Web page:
Deadline: 13/11/2020 

Corri Wilson, Malcolm Balfour, Alexander Belic, Adam Cabuk, Christina Cannon, Roz Currie, Christopher Duffy, Ian Gallagher, Patrick Grady, Chris Hanlon, Delia Henry, Joan Hutcheson, Kenny MacLaren, Jack O’Neil, Munro Ross, Rory Steel, Subhan Tahir, Suzanne McLaughlin, Kirsteen Currie, Fraser Thompson, Danny Aston, Rosemary Hunter, Anne McLaughlin.

Conferences Committee (all-female list – 5 members to be elected) – Requests for Nomination: Deadline: 13/11/2020

Rosemary Hunter, Anne McLaughlin, Corri Wilson, Christina Cannon, Roz Currie, Delia Henry, Joan Hutcheson, Suzanne McLaughlin, Kirsteen Currie, Catriona MacDonald.

Policy Development Committee – Outwith Scotland – Requests for Nomination:
Deadline: 13/11/2020

Jonathan Kiehlmann, Gordon Millar.

National Secretary – Requests for Nomination: Deadline: 13/11/2020

Marco Biagi, Lorna Finn, Stewart Stevenson, David Henry, Morgwn Davies, Kirsteen Currie.

National Treasurer – Requests for Nomination: Deadline: 13/11/2020

Colin Beattie, Douglas Chapman.

President – Requests for Nomination:  Deadline: 13/11/2020

Michael Russell, Craig Murray, Corri Wilson.

BAME Convener – Requests for Nomination: Deadline: 13/11/2020

Graham Campbell, Sameeha Rehman.

Disabled Members’ Convener – Requests for Nomination: Deadline: 13/11/2020

Jamie Szymkowiak, Scott McFarlane, Dylan Roberts.

Equalities Convener – Requests for Nomination: Deadline: 13/11/2020

Fiona Robertson, Siobhan Tolland, Lynne Anderson.

Local Government Convener – Requests for Nomination: Deadline: 13/11/2020

Jonathan McColl, Allan Stubbs, Lynne Anderson, Kelly Parry.

Member Support Convener – Requests for Nomination: Deadline: 13/11/2020

Michael Blackshaw, Douglas Daniel, Simon Hayter, Greg Lennon, Susan Katherine Sanders.

Organization Convener – Requests for Nomination: Deadline: 13/11/2020

Stacy Bradley, Robert Thompson. 

Policy Development Convener – Requests for Nomination: Deadline: 13/11/2020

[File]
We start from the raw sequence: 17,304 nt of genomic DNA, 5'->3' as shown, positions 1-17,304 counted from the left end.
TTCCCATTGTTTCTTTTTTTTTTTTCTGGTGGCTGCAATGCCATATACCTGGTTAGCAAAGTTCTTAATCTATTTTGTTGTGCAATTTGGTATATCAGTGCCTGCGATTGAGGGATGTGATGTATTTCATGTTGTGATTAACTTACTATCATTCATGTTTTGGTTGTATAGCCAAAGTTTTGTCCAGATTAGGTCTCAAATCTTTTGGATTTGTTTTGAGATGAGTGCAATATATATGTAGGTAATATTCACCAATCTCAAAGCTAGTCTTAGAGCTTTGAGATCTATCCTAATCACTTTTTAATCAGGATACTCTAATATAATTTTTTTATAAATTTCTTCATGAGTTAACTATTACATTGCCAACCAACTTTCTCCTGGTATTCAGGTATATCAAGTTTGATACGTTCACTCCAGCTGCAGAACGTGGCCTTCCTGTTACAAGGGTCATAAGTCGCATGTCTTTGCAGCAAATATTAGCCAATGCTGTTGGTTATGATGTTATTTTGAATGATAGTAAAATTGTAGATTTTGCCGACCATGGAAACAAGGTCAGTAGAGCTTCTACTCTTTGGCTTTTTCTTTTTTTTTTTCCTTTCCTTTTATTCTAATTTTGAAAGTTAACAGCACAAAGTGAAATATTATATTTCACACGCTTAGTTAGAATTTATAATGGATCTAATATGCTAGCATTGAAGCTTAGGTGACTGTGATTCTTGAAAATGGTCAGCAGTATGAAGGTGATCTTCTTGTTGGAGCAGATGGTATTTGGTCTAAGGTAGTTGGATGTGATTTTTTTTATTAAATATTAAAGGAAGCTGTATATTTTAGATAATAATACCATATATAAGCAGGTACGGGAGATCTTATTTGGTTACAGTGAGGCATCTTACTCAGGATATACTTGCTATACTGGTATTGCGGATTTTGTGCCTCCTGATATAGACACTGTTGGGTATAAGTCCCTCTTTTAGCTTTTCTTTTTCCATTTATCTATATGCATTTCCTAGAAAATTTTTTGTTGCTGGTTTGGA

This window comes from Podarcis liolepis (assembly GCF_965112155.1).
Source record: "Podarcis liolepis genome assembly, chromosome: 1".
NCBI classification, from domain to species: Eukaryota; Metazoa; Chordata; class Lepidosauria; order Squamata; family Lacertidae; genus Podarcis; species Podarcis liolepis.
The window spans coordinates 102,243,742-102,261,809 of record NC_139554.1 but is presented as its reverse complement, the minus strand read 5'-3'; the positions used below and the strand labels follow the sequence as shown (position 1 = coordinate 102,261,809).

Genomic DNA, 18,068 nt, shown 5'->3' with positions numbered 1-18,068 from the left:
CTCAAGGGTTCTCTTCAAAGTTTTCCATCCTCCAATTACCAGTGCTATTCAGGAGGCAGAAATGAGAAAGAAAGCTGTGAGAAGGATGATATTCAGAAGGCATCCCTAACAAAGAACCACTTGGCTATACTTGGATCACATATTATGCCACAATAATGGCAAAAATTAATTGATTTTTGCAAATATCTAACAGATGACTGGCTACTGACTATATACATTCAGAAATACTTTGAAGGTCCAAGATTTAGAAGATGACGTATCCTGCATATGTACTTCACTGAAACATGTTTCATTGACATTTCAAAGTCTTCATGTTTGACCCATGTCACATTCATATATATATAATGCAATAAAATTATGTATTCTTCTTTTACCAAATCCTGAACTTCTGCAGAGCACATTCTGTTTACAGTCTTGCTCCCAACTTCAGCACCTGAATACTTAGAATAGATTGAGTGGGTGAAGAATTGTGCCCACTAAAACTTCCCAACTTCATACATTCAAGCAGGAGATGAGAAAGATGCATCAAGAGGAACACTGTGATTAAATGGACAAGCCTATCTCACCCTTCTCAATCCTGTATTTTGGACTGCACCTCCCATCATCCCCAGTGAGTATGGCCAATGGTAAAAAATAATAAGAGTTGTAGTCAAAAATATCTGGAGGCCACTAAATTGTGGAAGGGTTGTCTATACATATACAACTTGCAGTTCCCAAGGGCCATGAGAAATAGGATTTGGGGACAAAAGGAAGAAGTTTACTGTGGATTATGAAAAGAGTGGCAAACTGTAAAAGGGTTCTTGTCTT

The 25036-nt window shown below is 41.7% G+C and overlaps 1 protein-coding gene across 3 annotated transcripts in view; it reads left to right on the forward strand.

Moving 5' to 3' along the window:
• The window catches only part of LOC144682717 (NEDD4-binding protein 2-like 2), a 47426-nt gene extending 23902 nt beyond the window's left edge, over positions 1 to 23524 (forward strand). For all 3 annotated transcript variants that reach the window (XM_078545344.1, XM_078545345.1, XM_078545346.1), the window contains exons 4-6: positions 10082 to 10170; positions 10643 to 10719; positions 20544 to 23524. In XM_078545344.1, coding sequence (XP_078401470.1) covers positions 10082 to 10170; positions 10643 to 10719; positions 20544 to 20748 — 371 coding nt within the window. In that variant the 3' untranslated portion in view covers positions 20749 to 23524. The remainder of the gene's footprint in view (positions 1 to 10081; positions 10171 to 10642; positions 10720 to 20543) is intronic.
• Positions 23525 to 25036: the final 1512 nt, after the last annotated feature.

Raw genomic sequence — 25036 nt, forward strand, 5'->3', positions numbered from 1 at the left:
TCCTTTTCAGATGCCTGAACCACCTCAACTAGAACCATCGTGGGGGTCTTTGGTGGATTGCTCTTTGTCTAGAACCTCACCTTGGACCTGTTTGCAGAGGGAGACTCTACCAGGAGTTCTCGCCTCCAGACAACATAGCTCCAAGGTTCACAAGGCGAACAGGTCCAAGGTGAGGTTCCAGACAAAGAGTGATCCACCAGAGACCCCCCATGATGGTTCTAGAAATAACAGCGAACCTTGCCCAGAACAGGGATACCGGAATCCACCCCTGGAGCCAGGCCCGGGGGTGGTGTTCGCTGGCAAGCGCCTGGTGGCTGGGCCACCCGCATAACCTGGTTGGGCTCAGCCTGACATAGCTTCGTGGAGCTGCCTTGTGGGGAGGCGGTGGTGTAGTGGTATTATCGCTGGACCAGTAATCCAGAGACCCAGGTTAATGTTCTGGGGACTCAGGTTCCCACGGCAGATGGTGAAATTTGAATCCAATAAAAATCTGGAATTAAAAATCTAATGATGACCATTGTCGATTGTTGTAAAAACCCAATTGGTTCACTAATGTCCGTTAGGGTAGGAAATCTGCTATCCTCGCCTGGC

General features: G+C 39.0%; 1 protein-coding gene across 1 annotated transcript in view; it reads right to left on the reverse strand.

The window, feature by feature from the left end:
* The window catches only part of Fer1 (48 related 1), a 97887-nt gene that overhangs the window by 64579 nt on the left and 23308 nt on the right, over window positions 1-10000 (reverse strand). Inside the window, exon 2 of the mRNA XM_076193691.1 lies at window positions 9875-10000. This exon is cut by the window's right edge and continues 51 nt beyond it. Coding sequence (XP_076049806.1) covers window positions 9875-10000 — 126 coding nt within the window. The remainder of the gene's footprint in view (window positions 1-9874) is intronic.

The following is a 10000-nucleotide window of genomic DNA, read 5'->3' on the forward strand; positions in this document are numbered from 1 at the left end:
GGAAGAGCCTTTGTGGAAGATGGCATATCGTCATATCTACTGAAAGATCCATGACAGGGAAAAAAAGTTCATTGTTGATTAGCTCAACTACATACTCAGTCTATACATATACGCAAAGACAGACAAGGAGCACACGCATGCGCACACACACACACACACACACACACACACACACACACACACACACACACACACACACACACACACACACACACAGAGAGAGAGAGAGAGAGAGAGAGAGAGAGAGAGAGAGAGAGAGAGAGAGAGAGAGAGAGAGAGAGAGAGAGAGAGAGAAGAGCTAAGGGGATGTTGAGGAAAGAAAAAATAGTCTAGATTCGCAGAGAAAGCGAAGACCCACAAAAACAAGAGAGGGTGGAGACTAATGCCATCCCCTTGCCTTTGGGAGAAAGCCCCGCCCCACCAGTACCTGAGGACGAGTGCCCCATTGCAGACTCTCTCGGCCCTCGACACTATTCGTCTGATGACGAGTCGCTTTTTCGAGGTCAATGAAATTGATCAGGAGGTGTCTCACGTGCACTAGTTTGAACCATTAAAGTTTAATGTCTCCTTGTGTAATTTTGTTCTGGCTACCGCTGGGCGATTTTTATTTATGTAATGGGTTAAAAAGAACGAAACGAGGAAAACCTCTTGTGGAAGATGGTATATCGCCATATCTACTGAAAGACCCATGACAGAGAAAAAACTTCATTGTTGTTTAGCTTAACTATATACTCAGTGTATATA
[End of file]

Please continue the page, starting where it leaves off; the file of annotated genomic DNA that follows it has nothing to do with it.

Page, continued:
Chris Hanlon, Graeme McCormick, Alyn Smith.

Women’s Convener – Requests for Nomination: Deadline: 13/11/2020

Delia Henry, Caroline McAllister, Rhiannon Spear, Susan Katherine Sanders, Caroline Keenan.

Elected Parliamentarian – Requests for Nomination: Deadline: 13/11/2020

Tommy Sheppard, Alison Thewliss, Joanna Cherry, Neale Hanvey, Angela Constance.

Glasgow (all-female list) – Requests for Nomination: Deadline: 13/11/2020

Christina Cannon, Lorna Finn, Suzanne McLaughlin.

Glasgow (open list) – Requests for Nomination: Deadline: 13/11/2020

Malcolm Balfour, Christina Cannon, Lorna Finn, Jonathan Mackie, Alexander Mitchell, Rory Steel,  Suzanne McLaughlin, Alexander Kerr.

Member Conduct Committee (9 members) – Requests for Nomination: Deadline: 13/11/2020

Malcolm Balfour, Amanda Burgauer, Michael Blackshaw, Declan Blench, Laura Doherty, Daniel Forbes, Cynthia GuthrieChris Hanlon, Simon Hayter, Delia Henry, Kirsty Jarvis, Sharon Kinning, Greg Lennon, Paul Leinster, Kenny MacLaren, Malcolm Mitchell, Munro RossSusan Katherine Sanders, Subhan Tahir, Elaine Wylie, Ellen McMaster, Farah Farzana, Robert Thompson, James Duncan, Neale Hanvey, Gavin Lundy, Caroline McAllister, Owen Thompson, Lynne Anderson, Corri Wilson.

Appeals Committee (7 members) – Requests for Nomination: Deadline: 13/11/2020

Amanda Burgauer, Rod Campbell, Ewan Hamilton, Greg Lennon, Margaret Lynch, Lachlan McNeill, Malcolm Mitchell, Farah Farzana, Robert Thompson, Caroline McAllister.

Policy Committee – Glasgow (open list) – Requests for Nomination: Deadline: 13/11/2020

Malcolm Balfour, Alexander Belic, Paul Leinster, Rory Steel.

Mid Scotland And Fife – Requests for Nomination: Deadline: 13/11/2020

Roger Mullin:  Women’s List: Allison Graham.

West of Scotland – Requests for Nomination: Deadline: 13/11/2020

Chris McEleny, Brian Lawson, 

Lothians – Requests for Nomination: Deadline: 13/11/2020

Catriona MacDonald, Susan Katherine Sanders, Robert de Bold, Frank Anderson.

Central Scotland – Requests for Nomination: Deadline:13/11/2020

John Green

South of Scotland – Requests for Nomination: Deadline: 13/11/2020

William Mills

Highlands and Islands – Requests for Nomination: Deadline: 13/11/2020

Women’s list:  Laura Mitchell

North East Scotland – Requests for Nomination: Deadline: 13/11/2020

Dot Jessiman, Ciaran McRae, Kate Monaghan.

South East Scotland – Requests for Nomination: Deadline: 13/11/2020

Cynthia Guthrie, Morgan Davies



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5 thoughts on “The Wokey’s Step Up Their Nobble Joanna Cherry Campaign – Time for the Funday’s to Rally to her Cause

  1. Can I make it clear I’m not a member of the woke activist group. I am only interested in doing what is best for the independence movement and will always out interests of those I represent


  2. With regards to your nomination recommendations could I point out I’ve always regarded myself as a Fundy with Independence for Scotland taking precedence over any other policy commitments; I have no truck with the current Woke grouping – especially their bullying and harassment of anyone who has an opposing view to their rigid agenda. Without independence we can’t reach our potential or change anything. I’ve served in Renfrewshire Council as Brian Lawson’s deputy (SNP group leadership) and I’m sure Brian would vouch for my commitment to Independence First! Cheers, Kenny MacLaren (Conference Committee & Member Conduct Committee)